Customer Knowledge Management

Customer Knowledge Management (CKM) has drawn increasing attention through the convergence of both the technology-driven and data-oriented approach in Customer Relations Management (CRM) and the people-oriented approach in Knowledge Management (KM) (Chen & Su, 2006). The earliest origins of the term “customer knowledge management” can be found in articles and books authored by Thomas Davenport in the mid to late 1990s.

CKM has been characterized as an innovative practice of extracting and exploiting two types of customer knowledge, namely knowledge about customers and knowledge from customers (Chen & Su, 2006; Garcia-Murrillo & Annabi, 2002; Rowley, 2002; Davenport, et al., 2001). It is both a practice and a philosophy of fostering, identifying, and transferring tacit and explicit knowledge from the customer to and through a learning organization. It is an important element of the feedback loop that influences innovation and the evolution of market offerings. Recognizing customer knowledge as part of a firm’s knowledge, and then managing this intellectual asset is a source for product development, project management, and business success.

While KM attempts to solve the axiom “if only we knew what we know,” CKM attempts to solve the axiom “if only we knew what they know,” referring to information a customer knows about a business, its competitors, and the marketplace. CKM is comprised of multifaceted business functions, and could include an optimal mix of:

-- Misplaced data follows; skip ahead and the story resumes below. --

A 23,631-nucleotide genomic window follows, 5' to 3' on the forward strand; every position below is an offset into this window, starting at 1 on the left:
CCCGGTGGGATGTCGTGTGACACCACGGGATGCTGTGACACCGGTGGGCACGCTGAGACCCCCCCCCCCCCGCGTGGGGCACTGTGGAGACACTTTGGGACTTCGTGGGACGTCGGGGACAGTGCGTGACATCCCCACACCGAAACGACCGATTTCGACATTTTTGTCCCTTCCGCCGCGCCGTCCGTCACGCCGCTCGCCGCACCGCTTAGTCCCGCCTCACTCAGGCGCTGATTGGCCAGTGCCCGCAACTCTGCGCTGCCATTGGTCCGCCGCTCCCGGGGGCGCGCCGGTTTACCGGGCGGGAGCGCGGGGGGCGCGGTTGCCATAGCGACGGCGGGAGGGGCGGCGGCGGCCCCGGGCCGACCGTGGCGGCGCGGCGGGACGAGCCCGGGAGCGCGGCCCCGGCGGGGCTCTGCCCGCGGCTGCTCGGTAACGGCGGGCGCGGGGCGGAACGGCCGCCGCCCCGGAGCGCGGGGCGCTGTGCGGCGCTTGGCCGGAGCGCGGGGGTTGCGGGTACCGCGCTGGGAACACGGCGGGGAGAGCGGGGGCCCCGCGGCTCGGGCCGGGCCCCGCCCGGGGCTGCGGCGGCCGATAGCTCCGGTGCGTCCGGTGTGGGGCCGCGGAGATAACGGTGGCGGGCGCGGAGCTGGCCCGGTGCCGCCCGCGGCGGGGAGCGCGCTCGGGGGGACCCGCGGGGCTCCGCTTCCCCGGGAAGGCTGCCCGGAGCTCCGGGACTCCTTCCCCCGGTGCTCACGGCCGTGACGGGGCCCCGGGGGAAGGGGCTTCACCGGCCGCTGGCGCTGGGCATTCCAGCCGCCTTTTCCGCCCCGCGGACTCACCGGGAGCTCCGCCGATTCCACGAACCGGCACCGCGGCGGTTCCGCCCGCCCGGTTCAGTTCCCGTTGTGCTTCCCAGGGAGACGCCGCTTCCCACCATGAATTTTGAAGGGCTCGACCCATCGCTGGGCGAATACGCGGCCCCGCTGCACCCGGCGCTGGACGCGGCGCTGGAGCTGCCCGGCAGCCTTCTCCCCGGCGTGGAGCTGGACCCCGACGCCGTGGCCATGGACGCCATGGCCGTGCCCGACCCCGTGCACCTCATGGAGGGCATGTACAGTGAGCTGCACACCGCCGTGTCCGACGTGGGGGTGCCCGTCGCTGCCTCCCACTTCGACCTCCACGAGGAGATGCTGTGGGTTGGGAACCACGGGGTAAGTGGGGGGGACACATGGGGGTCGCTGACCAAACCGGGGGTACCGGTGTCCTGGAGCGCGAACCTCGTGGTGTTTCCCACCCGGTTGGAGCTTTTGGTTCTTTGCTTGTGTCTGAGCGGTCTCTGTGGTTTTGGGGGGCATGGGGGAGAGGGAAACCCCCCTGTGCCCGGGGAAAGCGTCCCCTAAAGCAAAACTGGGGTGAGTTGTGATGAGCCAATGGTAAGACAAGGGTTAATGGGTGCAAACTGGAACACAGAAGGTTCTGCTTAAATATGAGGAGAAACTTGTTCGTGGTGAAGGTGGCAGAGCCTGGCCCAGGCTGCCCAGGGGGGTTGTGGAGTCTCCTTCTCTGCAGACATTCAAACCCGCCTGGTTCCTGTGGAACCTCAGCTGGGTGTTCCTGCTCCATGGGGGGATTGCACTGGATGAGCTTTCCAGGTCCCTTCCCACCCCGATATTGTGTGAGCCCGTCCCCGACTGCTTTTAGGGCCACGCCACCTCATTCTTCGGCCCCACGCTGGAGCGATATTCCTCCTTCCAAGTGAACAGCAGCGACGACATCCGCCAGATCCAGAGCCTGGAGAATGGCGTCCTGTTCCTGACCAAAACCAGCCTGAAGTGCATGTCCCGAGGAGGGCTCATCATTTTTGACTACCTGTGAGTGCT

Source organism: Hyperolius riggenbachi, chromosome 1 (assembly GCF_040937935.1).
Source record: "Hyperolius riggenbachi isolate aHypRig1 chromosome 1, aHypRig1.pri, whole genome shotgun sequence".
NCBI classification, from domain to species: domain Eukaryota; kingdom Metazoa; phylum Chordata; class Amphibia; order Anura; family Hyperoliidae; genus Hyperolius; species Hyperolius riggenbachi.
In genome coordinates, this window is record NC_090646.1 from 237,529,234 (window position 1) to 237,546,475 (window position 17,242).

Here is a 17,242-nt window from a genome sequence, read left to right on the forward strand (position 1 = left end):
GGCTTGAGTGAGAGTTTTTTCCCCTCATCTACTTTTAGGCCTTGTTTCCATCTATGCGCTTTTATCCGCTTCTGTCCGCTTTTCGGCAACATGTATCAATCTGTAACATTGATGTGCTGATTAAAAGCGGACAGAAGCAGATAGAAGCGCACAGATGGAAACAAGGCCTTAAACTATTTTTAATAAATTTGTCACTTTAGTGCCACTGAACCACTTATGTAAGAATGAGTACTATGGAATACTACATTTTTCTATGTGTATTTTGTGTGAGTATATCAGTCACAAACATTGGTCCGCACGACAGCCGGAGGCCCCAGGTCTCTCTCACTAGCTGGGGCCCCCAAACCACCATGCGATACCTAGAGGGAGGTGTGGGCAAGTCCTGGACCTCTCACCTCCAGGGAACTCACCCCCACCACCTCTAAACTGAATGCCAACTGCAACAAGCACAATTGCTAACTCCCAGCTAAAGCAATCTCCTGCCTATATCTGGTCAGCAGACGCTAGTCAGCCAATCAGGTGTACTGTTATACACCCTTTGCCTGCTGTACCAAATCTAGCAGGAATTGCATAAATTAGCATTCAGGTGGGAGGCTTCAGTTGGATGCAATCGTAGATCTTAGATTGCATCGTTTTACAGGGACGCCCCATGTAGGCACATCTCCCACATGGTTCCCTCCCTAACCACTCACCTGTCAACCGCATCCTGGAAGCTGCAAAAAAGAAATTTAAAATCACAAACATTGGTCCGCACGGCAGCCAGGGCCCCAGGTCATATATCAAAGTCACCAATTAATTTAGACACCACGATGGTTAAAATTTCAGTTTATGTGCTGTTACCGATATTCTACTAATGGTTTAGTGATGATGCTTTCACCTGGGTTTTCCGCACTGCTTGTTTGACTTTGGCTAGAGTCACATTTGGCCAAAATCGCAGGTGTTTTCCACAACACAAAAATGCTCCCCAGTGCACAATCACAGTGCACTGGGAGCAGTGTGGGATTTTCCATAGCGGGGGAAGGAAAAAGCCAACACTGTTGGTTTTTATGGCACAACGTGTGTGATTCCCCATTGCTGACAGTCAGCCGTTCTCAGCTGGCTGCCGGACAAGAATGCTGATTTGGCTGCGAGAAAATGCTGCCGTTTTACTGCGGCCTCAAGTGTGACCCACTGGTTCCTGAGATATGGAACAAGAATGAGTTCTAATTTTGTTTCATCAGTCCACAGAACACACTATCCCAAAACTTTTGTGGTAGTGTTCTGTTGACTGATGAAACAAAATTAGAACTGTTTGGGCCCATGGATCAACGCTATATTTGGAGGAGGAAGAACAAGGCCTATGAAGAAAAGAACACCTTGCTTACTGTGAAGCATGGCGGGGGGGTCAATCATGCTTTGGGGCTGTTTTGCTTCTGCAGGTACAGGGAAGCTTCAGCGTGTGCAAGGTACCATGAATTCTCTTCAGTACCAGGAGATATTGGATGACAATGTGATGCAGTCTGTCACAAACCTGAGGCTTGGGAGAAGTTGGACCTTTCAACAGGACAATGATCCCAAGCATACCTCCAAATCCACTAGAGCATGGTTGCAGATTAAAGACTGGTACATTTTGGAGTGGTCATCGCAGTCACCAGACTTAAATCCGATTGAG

• marketing,
  • marketing research,
  • marketing information systems,
  • customer profiling,
  • customer analytics,
  • competitive intelligence,
  • business intelligence, and
  • customer relationship management.
Data and information is gathered at the individual customer level, the market segment level and at the level of the business’s overall customer profile, then processed and converted into customer knowledge to fuel organizational learning and change organizational behavior.

Effective CKM requires active customer involvement in the company’s decision-making: learning from customers and understanding their knowledge and product needs by identifying, sorting, and differentiating relative knowledge between customer expectation and customer competence: what customers want and what is critical to their decision-making. It seeks to leverage business-to-customer, customer-to-business, and customer-to-customer communication, and could include any of the following:

Business-to-customer communication to differentiate and separate a business’ products and services from that of a competitor:
  • First-line direct communication at customer service level, including face-to-face, call center, online help, personalized greetings
  • Public relations
  • Advertising campaigns
  • Marketing strategies
  • Espoused values
  • Test marketing

Customer-to-business communication to identify demographics, psychographic and behavioral information as it relates to a business and its competitors:
  • Monitoring sales and service calls
  • Transactional tracking
  • Data mining
  • Data warehousing
  • Environmental scanning
  • Knowledge repositories and databanks
  • Focus groups
  • Surveys
  • Polling
  • Extended discussions and interviews
  • Observation: how customers use the business’s products and services
  • Employees as customers
  • Retailer feedback
  • Mapping
  • Accounting principles
  • ROI measurement